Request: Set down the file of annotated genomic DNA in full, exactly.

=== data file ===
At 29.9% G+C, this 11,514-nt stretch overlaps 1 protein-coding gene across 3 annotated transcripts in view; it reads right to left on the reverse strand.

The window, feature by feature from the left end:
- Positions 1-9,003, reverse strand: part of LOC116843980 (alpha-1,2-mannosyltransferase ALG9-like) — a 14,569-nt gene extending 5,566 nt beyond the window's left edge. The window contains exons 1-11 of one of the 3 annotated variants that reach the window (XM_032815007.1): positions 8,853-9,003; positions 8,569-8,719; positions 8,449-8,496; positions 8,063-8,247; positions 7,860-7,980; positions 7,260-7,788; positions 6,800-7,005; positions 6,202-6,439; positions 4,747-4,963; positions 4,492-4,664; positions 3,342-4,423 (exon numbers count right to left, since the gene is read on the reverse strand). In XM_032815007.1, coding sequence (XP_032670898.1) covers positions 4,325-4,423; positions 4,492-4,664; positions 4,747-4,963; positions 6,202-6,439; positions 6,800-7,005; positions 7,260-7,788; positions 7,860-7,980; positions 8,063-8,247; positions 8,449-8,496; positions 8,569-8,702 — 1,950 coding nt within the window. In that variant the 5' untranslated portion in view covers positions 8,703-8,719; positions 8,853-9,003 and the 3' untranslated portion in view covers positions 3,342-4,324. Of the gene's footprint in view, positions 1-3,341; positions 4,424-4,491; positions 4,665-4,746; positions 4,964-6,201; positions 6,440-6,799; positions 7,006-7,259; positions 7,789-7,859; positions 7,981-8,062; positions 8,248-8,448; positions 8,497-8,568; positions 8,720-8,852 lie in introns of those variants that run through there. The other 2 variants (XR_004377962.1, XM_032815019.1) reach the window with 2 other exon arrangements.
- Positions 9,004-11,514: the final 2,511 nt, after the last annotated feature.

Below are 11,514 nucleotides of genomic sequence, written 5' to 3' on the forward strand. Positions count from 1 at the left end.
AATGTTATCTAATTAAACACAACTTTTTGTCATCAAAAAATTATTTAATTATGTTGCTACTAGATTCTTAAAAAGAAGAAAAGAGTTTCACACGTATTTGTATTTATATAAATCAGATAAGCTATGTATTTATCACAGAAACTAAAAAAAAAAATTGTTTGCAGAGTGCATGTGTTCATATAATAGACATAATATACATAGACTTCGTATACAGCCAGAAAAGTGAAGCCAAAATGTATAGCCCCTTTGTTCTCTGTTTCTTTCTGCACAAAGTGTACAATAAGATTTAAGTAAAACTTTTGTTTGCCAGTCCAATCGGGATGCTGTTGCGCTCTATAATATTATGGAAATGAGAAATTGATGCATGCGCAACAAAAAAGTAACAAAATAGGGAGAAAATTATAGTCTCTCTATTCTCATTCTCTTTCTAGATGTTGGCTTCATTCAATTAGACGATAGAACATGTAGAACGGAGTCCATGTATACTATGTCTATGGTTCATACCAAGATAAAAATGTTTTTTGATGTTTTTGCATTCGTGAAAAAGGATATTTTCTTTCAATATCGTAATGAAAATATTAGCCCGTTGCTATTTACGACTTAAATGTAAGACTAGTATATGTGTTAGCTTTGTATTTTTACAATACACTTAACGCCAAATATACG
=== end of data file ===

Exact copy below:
At 29.9% G+C, this 11,514-nt stretch overlaps 1 protein-coding gene across 3 annotated transcripts in view; it reads right to left on the reverse strand.

The window, feature by feature from the left end:
- Positions 1-9,003, reverse strand: part of LOC116843980 (alpha-1,2-mannosyltransferase ALG9-like) — a 14,569-nt gene extending 5,566 nt beyond the window's left edge. The window contains exons 1-11 of one of the 3 annotated variants that reach the window (XM_032815007.1): positions 8,853-9,003; positions 8,569-8,719; positions 8,449-8,496; positions 8,063-8,247; positions 7,860-7,980; positions 7,260-7,788; positions 6,800-7,005; positions 6,202-6,439; positions 4,747-4,963; positions 4,492-4,664; positions 3,342-4,423 (exon numbers count right to left, since the gene is read on the reverse strand). In XM_032815007.1, coding sequence (XP_032670898.1) covers positions 4,325-4,423; positions 4,492-4,664; positions 4,747-4,963; positions 6,202-6,439; positions 6,800-7,005; positions 7,260-7,788; positions 7,860-7,980; positions 8,063-8,247; positions 8,449-8,496; positions 8,569-8,702 — 1,950 coding nt within the window. In that variant the 5' untranslated portion in view covers positions 8,703-8,719; positions 8,853-9,003 and the 3' untranslated portion in view covers positions 3,342-4,324. Of the gene's footprint in view, positions 1-3,341; positions 4,424-4,491; positions 4,665-4,746; positions 4,964-6,201; positions 6,440-6,799; positions 7,006-7,259; positions 7,789-7,859; positions 7,981-8,062; positions 8,248-8,448; positions 8,497-8,568; positions 8,720-8,852 lie in introns of those variants that run through there. The other 2 variants (XR_004377962.1, XM_032815019.1) reach the window with 2 other exon arrangements.
- Positions 9,004-11,514: the final 2,511 nt, after the last annotated feature.

Below are 11,514 nucleotides of genomic sequence, written 5' to 3' on the forward strand. Positions count from 1 at the left end.
AATGTTATCTAATTAAACACAACTTTTTGTCATCAAAAAATTATTTAATTATGTTGCTACTAGATTCTTAAAAAGAAGAAAAGAGTTTCACACGTATTTGTATTTATATAAATCAGATAAGCTATGTATTTATCACAGAAACTAAAAAAAAAAATTGTTTGCAGAGTGCATGTGTTCATATAATAGACATAATATACATAGACTTCGTATACAGCCAGAAAAGTGAAGCCAAAATGTATAGCCCCTTTGTTCTCTGTTTCTTTCTGCACAAAGTGTACAATAAGATTTAAGTAAAACTTTTGTTTGCCAGTCCAATCGGGATGCTGTTGCGCTCTATAATATTATGGAAATGAGAAATTGATGCATGCGCAACAAAAAAGTAACAAAATAGGGAGAAAATTATAGTCTCTCTATTCTCATTCTCTTTCTAGATGTTGGCTTCATTCAATTAGACGATAGAACATGTAGAACGGAGTCCATGTATACTATGTCTATGGTTCATACCAAGATAAAAATGTTTTTTGATGTTTTTGCATTCGTGAAAAAGGATATTTTCTTTCAATATCGTAATGAAAATATTAGCCCGTTGCTATTTACGACTTAAATGTAAGACTAGTATATGTGTTAGCTTTGTATTTTTACAATACACTTAACGCCAAATATACG